Another perspective on writing from forms

Megan Boyd has a good post at Lady (Legal Writer) on the use of forms in legal writing. She does not ban them, but she does offer some wise cautionary advice on using them.

I am not a fan of writing from forms, at least in persuasive writing. See, for example, this old post. I can see their usefulness when the purpose is not persuasion. If you must use them, follow Megan’s advice. And take a look at these old post from 2007 and 2009.

Two good-looking legal-writing blogs

Two recent additions to my legal-writing blogroll:

  • Lady (Legal) Writer, by Megan Boyd. Megan’s blog recently made the ABA Journal’s Top 100 Blawg list. It’s great to see a legal-writing blog make the list, and Megan’s blog is worthy of the honor. (And of course, we here at The (New) Legal Writer approve the parentheses in the blog title!)
  • R+W Legal Consultants offers research and writing tools for today’s litigators. The proprietor is Eric Voigt, author of a recent article on effective use of parentheticals in legal citations, discussed in this post.

My resolution for the New Year: A new blog

For years, I have wanted to write a book on Louisiana appellate practice. Not some legal-theory thing, but a nuts-and-bolts, this-is-how-I-do-it thing. Problem is, I don’t have the time to write a book. But maybe, every now and then I could write a little piece of it. So I have started a new blog, A Louisiana Appellate Lawyer, where I may write a piece of the book at a time, in random order. I envision the content to be simple: what I do, and why I do it. I hope that it is helpful to aspiring appellate lawyers. I also hope that experienced appellate lawyers with ideas different from mine will enrich the blog with their comments. Maybe one day, I will write that book. But meanwhile, I will self-publish my thoughts on the blog.

Blogroll maintenance

Today I did some long-overdue maintenance of my legal-writing blogroll. If you haven’t browsed the selections there, why not have a look? It’s just to the left, right under “Recent Comments.” Relatively recent additions include the following:

  • Mark Adler. Mark is from England. He retired as a solicitor a few years ago and now lives in in the southern French mountains. His web site “is intended for lawyers and others (including lawyers' clients) who are interested in legal language; but it includes some items which deal with language in general for those who want a wider perspective.” Among the recent additions to his Comment page is Stressful Ambiguity, a short piece demonstrating how sentences that are clear when spoken can become ambiguous when written.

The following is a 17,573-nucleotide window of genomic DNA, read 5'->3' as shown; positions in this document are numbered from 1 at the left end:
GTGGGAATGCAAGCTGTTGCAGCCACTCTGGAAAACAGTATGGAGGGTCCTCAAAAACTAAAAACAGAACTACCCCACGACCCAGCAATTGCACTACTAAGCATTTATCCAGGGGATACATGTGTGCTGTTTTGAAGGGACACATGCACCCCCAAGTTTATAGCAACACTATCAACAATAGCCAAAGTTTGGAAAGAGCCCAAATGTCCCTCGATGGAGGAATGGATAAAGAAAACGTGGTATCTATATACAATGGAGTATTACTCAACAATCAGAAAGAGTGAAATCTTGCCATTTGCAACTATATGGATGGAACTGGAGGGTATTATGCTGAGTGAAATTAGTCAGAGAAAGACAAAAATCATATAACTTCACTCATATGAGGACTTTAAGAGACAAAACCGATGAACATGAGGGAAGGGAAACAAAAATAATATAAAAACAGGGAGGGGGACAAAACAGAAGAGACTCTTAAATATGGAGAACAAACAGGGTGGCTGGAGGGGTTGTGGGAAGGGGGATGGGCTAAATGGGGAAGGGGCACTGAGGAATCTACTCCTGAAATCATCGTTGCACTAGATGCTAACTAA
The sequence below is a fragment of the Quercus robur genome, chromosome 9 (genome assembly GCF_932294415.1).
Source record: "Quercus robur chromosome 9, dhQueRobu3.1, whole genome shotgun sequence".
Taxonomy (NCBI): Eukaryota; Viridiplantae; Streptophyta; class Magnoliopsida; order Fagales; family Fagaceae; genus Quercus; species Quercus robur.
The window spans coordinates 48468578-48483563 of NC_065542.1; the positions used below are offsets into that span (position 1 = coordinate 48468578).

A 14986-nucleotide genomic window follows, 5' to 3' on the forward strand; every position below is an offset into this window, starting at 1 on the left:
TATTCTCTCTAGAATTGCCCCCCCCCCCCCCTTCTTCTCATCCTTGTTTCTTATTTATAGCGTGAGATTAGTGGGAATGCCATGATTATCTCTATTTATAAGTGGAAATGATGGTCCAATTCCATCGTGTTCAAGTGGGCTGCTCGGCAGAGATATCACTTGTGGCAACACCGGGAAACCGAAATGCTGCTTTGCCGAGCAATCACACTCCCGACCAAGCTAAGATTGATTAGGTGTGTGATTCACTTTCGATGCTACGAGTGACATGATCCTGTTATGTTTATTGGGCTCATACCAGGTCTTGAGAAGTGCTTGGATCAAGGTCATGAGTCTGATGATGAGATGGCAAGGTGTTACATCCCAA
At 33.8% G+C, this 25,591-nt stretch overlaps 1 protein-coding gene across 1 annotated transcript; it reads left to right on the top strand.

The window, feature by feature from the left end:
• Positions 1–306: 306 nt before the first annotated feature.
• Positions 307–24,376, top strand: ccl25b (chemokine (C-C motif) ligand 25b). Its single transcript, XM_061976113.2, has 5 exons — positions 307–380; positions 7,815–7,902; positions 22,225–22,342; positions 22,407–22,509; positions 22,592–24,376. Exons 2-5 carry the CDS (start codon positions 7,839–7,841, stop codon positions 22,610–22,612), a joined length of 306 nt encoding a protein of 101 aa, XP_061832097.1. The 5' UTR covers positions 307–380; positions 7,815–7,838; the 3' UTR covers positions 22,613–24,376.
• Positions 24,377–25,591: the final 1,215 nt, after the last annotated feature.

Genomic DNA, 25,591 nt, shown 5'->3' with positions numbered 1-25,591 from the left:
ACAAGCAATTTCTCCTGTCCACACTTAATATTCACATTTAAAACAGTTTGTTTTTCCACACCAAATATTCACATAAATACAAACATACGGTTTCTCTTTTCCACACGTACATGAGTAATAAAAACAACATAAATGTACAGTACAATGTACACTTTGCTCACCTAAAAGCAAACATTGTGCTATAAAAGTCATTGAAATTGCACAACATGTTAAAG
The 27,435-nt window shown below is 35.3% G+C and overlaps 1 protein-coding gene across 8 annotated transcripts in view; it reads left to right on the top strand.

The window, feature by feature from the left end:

• Sentence first, billed as “an Irishman’s blog about the English language.” Its proprietor is Stan Carey, who describes himself as “a scientist and writer turned editor and swivel-chair linguist.”

  • Appellate Record, where Texas appellate lawyer Kendall Gray writes entertainingly about legal writing.

The Appellate Record—a blog for those “comfortable with their inner law nerd”

Here’s a blog for appellate lawyers and others who care about good writing: The Appellate Record. Its author, Kendall Gray, strives to provide “online community and virtual watering hole for appellate lawyers and anyone else who is comfortable with their inner law nerd.” One of Kendall’s favorite topics is legal writing; his posts on that topic are both informative and entertaining.

Writers on Process

If you’re interested in how creative writers do their thing, then you should check out Ben Opipari’s new blog, Writers on Process. There, Ben posts the things he learns from interviewing writers in all sorts of genres. If you dream of a second career as a poet, a song writer, or a novelist, visit Ben’s blog, where you can read how people already doing those things do what they do.